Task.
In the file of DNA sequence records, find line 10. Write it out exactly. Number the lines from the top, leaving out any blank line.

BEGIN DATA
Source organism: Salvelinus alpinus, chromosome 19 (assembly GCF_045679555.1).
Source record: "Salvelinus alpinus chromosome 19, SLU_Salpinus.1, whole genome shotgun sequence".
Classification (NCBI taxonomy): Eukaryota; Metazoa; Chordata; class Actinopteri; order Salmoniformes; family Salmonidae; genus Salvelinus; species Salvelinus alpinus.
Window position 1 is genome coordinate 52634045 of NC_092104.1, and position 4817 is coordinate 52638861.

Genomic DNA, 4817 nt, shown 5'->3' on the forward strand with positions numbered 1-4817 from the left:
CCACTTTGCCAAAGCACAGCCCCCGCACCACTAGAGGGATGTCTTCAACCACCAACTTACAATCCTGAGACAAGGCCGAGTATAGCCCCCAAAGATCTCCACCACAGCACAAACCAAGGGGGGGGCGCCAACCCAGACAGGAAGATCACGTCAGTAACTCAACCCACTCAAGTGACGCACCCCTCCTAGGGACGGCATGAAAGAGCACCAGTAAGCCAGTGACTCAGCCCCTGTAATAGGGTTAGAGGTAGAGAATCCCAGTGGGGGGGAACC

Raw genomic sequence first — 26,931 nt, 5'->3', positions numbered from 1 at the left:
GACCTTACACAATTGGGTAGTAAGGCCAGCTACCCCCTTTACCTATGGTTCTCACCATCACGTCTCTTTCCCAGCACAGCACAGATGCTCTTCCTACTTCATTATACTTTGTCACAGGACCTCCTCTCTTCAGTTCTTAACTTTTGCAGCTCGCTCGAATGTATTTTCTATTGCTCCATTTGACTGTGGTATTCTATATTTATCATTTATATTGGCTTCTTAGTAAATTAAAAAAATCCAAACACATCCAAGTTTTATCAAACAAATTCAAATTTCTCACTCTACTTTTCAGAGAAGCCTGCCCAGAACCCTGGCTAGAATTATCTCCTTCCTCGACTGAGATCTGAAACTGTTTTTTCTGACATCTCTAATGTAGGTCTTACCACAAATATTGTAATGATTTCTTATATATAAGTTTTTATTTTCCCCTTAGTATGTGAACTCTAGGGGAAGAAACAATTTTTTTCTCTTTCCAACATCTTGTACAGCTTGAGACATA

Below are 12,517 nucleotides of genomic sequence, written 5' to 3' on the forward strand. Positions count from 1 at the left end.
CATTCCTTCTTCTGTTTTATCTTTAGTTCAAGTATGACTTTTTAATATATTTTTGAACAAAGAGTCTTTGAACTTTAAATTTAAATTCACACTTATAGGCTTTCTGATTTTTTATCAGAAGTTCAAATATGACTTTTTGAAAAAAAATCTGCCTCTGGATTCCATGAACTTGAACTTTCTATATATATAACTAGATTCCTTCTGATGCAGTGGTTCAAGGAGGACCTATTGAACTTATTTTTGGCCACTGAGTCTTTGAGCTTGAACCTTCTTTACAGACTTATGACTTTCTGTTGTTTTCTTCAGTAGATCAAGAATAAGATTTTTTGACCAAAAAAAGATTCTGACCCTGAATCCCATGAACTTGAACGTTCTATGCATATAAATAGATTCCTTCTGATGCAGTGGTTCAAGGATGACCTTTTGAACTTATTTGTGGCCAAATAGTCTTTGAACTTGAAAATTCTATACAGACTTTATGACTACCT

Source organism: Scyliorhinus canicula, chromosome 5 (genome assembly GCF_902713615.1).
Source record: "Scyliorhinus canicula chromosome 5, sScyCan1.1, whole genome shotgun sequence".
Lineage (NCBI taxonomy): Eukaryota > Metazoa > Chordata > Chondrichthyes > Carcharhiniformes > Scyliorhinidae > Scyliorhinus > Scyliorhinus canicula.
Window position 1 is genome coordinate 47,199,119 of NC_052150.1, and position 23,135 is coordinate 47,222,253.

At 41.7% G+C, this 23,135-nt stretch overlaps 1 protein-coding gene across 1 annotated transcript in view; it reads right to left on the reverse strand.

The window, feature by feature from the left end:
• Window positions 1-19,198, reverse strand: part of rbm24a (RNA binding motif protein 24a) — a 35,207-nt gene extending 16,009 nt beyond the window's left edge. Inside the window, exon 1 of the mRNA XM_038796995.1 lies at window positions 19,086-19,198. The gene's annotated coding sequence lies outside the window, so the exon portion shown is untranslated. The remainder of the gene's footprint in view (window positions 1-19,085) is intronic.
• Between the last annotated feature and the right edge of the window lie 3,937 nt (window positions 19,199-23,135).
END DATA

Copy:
CATTCCTTCTTCTGTTTTATCTTTAGTTCAAGTATGACTTTTTAATATATTTTTGAACAAAGAGTCTTTGAACTTTAAATTTAAATTCACACTTATAGGCTTTCTGATTTTTTATCAGAAGTTCAAATATGACTTTTTGAAAAAAAATCTGCCTCTGGATTCCATGAACTTGAACTTTCTATATATATAACTAGATTCCTTCTGATGCAGTGGTTCAAGGAGGACCTATTGAACTTATTTTTGGCCACTGAGTCTTTGAGCTTGAACCTTCTTTACAGACTTATGACTTTCTGTTGTTTTCTTCAGTAGATCAAGAATAAGATTTTTTGACCAAAAAAAGATTCTGACCCTGAATCCCATGAACTTGAACGTTCTATGCATATAAATAGATTCCTTCTGATGCAGTGGTTCAAGGATGACCTTTTGAACTTATTTGTGGCCAAATAGTCTTTGAACTTGAAAATTCTATACAGACTTTATGACTACCT